I read somewhere that in the olden days duck was considered poor man’s food. And eggs, eggs were precious. There are reasons why people did not make cakes and cookies every day, just like there are reasons why egg yolk pasta was considered a delicacy. For our ancestors, Christmas was the time to reflect, to celebrate the Solstice and the feasts of deep winter, to rest after a long year of work in the fields, time to have piece and honor the family. Until somewhere along the road to modern times, things flipped. Today, duck is a luxury and eggs are commodity. And today, we measure the merriness of the Christmas holiday by how many presents we received and how rich and decadent our holiday table was.
I spend a great deal of mental cycles thinking about this, especially during the pre-holiday turmoil in the city, when I inevitably get stuck in mile-long lines of shoppers and become entangled within an endless flow of visitors waiting to see the glorious window displays at Saks and Bergdorf. I spend a lot of mental cycles thinking about the time of abundance we live in, and how somehow along the road to modern times, we might have lost the spirit of it.
So I did a project this weekend. I made a Christmas feast for four, out of one duck, ten eggs and some additional items from the pantry. I disassembled the bird and used every single ounce of it. I made a stock out of the bones. It provided a base for a magical soup in a beautiful red color of the holiday. I rendered the fat and made cracklings out of the skin. The meat went into a very hearty and Christmas-worthy ragout. I turned the yolks into pasta and whites into a cake. It was a poor man’s feast but it felt like rich man’s Christmas. And I liked it very much. So much, that I will be doing it again this holiday, for real. It took a lot of time, the kind of time that does not come abundantly these days. But the effort and the kitchen love that went into it made it even more precious. And the best part – this is a kind of feast you can make well ahead and put zero work on the Christmas day. Imagine the Christmas day with no cooking, just a family and the fireplace.
This is it. The Christmas post. You will probably not hear from me again this year. I am checking out. It was a long year. Or maybe you will hear again, because it is difficult to resist the lens and the spatula. Either way, have a wonderful holiday and let us remember that there are so many so less fortunate than us.
Three Little Halves Christmas 2014 Table
Christmas Duck Soup with Star Anise
Duck Ragout with Egg Yolk Pappardelle
Christmas Fruit Bread
Christmas Duck Soup with Star Anise
* 4-5 cups duck stock (see below for the recipe)
* 2 carrots, cut diagonally into 1/4-inch slices
* 1 two-inch long cinnamon stick
* 5 large scallions
* 2 small garlic cloves, smashed
* 2 tbsp double concentrated tomato paste
* 1 tbsp sugar
* 1 tsp Worcester sauce
* 4 whole star anise
* 6 black peppercorns
* 16 coriander seeds
* 1 bay leaf
* 1/4 cup dry sherry
Cut four scallions into large chunks. Slice one scallion thinly and keep for garnish.
In a large saucepan caramelize one tablespoon of sugar. (Be careful not to burn it, it happens quickly.) When sugar is caramelized add to it duck stock, carrots, scallions, garlic, bay leaf, star anise, cinnamon stick, peppercorns, coriander, tomato paste and Worcester sauce. Season with salt. Bring to a boil over medium-high heat. When the soup begins to boil, reduce the heat to low and simmer, covered, for 20 minutes. Add the sherry and simmer for another minute or two.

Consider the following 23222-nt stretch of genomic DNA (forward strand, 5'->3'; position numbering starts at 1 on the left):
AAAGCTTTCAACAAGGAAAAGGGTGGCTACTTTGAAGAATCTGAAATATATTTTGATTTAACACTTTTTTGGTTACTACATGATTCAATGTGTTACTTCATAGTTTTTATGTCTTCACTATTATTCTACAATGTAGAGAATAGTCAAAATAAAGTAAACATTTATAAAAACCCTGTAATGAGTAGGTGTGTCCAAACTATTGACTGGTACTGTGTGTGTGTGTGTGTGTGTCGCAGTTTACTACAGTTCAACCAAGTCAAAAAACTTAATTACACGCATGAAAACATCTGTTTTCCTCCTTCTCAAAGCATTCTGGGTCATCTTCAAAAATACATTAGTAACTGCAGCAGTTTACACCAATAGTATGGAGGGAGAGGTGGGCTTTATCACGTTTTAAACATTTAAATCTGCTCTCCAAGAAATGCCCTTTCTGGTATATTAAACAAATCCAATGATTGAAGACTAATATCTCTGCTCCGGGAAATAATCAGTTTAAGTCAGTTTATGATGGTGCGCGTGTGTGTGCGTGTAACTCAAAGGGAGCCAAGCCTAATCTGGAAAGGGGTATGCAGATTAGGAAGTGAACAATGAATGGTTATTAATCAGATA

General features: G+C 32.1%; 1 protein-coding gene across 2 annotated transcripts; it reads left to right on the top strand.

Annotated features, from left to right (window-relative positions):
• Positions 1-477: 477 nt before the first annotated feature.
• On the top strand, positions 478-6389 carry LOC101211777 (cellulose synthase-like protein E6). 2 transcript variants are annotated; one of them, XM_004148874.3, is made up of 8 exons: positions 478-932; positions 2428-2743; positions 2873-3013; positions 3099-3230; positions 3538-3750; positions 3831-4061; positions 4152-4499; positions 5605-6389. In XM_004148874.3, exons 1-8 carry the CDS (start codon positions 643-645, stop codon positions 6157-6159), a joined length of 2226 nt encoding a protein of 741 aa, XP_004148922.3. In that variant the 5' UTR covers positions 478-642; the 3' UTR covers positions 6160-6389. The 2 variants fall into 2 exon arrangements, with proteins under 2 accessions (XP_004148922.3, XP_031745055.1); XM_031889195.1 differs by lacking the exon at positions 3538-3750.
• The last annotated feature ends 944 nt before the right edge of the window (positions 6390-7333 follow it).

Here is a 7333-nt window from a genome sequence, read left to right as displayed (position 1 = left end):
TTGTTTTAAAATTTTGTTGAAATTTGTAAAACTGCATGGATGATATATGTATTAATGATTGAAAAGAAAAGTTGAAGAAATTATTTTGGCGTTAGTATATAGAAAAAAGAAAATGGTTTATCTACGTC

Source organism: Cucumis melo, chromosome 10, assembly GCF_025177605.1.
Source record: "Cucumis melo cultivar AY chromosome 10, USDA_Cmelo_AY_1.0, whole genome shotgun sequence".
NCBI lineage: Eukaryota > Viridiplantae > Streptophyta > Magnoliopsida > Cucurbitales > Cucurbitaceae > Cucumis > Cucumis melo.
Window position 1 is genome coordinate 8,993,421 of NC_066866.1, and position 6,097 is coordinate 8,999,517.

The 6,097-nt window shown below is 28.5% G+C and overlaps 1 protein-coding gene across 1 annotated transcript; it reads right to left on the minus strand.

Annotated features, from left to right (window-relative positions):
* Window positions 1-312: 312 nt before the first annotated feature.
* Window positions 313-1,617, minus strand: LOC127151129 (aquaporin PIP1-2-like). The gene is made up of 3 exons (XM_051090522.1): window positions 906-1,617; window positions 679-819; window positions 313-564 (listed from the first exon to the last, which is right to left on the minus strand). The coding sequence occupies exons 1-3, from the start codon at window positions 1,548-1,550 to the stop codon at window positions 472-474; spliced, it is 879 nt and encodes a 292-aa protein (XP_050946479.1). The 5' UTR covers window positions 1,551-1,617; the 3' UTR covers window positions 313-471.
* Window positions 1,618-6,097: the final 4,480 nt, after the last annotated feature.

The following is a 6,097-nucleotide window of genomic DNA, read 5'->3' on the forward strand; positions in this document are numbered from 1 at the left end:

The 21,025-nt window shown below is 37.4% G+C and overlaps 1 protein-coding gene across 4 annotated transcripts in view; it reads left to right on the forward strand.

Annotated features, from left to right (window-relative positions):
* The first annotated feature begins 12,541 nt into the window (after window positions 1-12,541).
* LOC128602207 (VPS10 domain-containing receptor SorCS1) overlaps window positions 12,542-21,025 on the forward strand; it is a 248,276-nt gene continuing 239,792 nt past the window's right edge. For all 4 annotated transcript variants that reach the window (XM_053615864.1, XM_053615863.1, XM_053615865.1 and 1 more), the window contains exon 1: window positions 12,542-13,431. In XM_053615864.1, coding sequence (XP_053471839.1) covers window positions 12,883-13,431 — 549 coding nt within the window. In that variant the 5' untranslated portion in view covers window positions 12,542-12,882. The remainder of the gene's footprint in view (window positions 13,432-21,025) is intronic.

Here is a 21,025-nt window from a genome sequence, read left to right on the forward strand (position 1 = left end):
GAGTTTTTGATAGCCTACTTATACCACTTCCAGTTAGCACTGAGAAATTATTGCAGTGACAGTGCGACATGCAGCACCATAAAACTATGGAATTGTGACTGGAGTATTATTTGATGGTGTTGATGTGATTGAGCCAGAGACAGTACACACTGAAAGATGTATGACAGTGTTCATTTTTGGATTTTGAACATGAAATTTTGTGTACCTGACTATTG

With a fork or slotted spoon, transfer the carrots and star anise to individual bowls. Discard the rest. Strain the broth and ladle it into the bowls. Garnish with the remaining chopped scallion and serve.
Duck Ragout with Egg Yolk Pappardelle
for the ragout
* 1 Long Island duck about 5 lbs (alternatively, 1 duck breast and 2 duck thighs, for a grand total of about 1 lb duck meat)
* 1 medium yellow onion, finely diced
* 2 medium carrots, cut into 1/8-inch dice
* 6 oz smoked bacon
* 3 large garlic cloves, minced
* 1 1/2 cups crushed tomatoes (I used San Marzano)
* 1 1/2 - 2 cups robust red wine
* 1 cup ruby port (I used Fonseca)
* 2 bay leaves
* 1 small sprig of rosemary
* 1 tsp brown sugar
* 2 tbsp extra virgin olive oil
* salt and freshly ground pepper
* 1 lb 4 oz egg yolk pappardelle (see below for recipe)
* 2-3 tbs butter
* freshly grated Parmigiano Reggiano
* good quality extra virgin olive oil for drizzling (optional)
Disassemble the duck. Remove the skin and fat and keep on the side (you will not be using them in this dish). Remove the meat from the bones, trying to keep as much meat as possible. Reserve the bones to make duck stock.
Grind the duck meat coarsely or chop by hand (you want the consistency of sausage meat). Cut the bacon into 1/8–inch dice.
In a medium sized Dutch oven heat the oil over medium-high heat. Add the bacon and cook until bacon is nicely browned. Remove the bacon and keep the fat in the pan. Heat again and add the duck meat. Cook until the meat is nicely browned. You might have to do this in batches to avoid overcrowding the pan, as the meat will not brown. Remove the meat and discard all but two tablespoons of fat.
Add the onion to the pan and cook over medium heat, stirring occasionally, until the onion has softened, about 5 minutes. Add the carrot and continue to cook, until the carrots begin to soften, about 5-10 minutes. Add the garlic, duck meat and bacon, tomatoes, wine, port, bay leaves and rosemary, and simmer over low heat for about 2-3 hours. Remove from the heat and season generously with salt and pepper. (You can prepare the ragout a day before and keep in the fridge. It also freezes well.)
When ready to serve, heat the ragout. Heat a large pot of salted water until boiling. Cook the pasta for about 4-5 minutes (or according to your taste). Drain the pasta. Reserve about 1/4 cup of pasta water. Add the pasta back to the pot, add the cooking water and butter and cook over low heat for another minute or two, until the butter has melted and emulsified.
Spoon the pasta into individual plates. Drizzle a little bit of olive oil over the pasta. Top with the ragout and a generous amount of Parmigiano Reggiano.